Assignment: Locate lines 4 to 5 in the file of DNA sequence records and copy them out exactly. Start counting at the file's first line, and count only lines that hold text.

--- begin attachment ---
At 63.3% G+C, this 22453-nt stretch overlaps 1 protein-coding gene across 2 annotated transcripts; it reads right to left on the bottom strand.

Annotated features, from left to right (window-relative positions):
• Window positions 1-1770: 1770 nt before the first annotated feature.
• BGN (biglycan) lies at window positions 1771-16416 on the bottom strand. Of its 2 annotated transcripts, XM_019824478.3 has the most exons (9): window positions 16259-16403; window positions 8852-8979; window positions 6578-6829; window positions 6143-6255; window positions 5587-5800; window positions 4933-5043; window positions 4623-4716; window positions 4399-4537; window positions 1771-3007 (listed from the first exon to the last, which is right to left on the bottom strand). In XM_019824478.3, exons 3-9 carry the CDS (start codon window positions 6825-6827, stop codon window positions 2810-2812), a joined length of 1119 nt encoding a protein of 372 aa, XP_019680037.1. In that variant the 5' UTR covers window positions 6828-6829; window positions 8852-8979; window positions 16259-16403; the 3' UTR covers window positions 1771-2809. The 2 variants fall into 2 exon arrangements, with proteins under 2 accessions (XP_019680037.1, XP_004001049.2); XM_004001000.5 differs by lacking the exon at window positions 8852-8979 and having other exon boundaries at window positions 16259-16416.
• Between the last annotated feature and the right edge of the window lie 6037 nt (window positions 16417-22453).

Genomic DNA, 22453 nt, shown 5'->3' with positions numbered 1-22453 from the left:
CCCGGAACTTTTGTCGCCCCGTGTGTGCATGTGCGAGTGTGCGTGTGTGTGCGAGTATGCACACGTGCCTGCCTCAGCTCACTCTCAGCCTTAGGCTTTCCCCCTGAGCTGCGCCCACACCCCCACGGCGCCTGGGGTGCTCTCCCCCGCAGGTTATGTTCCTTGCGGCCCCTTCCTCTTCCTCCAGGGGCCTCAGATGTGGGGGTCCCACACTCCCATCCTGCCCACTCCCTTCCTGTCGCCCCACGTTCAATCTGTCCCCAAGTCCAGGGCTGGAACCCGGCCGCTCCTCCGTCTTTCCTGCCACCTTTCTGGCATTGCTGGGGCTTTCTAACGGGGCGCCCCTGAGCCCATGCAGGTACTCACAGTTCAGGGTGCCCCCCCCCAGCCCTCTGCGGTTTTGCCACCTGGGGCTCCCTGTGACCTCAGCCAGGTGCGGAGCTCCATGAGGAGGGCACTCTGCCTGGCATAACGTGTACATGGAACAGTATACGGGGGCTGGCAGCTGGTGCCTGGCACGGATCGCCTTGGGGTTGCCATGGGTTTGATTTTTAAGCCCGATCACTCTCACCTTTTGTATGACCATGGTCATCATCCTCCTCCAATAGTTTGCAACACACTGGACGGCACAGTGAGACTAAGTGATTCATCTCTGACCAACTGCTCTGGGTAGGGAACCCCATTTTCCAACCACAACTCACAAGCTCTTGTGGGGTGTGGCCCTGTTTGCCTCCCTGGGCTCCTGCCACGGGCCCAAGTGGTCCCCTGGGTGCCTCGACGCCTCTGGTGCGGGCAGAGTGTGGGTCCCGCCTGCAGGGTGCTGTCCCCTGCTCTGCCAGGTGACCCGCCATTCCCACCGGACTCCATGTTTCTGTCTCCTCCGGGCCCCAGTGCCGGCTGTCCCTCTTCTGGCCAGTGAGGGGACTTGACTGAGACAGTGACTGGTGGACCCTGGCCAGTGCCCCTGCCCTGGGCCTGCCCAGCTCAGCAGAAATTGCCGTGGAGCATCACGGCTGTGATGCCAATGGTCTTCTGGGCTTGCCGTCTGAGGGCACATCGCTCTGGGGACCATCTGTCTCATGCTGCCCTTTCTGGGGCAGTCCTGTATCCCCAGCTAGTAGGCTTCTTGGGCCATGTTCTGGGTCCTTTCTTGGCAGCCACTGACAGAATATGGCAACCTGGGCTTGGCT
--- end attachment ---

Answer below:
• BGN (biglycan) lies at window positions 1771-16416 on the bottom strand. Of its 2 annotated transcripts, XM_019824478.3 has the most exons (9): window positions 16259-16403; window positions 8852-8979; window positions 6578-6829; window positions 6143-6255; window positions 5587-5800; window positions 4933-5043; window positions 4623-4716; window positions 4399-4537; window positions 1771-3007 (listed from the first exon to the last, which is right to left on the bottom strand). In XM_019824478.3, exons 3-9 carry the CDS (start codon window positions 6825-6827, stop codon window positions 2810-2812), a joined length of 1119 nt encoding a protein of 372 aa, XP_019680037.1. In that variant the 5' UTR covers window positions 6828-6829; window positions 8852-8979; window positions 16259-16403; the 3' UTR covers window positions 1771-2809. The 2 variants fall into 2 exon arrangements, with proteins under 2 accessions (XP_019680037.1, XP_004001049.2); XM_004001000.5 differs by lacking the exon at window positions 8852-8979 and having other exon boundaries at window positions 16259-16416.
• Between the last annotated feature and the right edge of the window lie 6037 nt (window positions 16417-22453).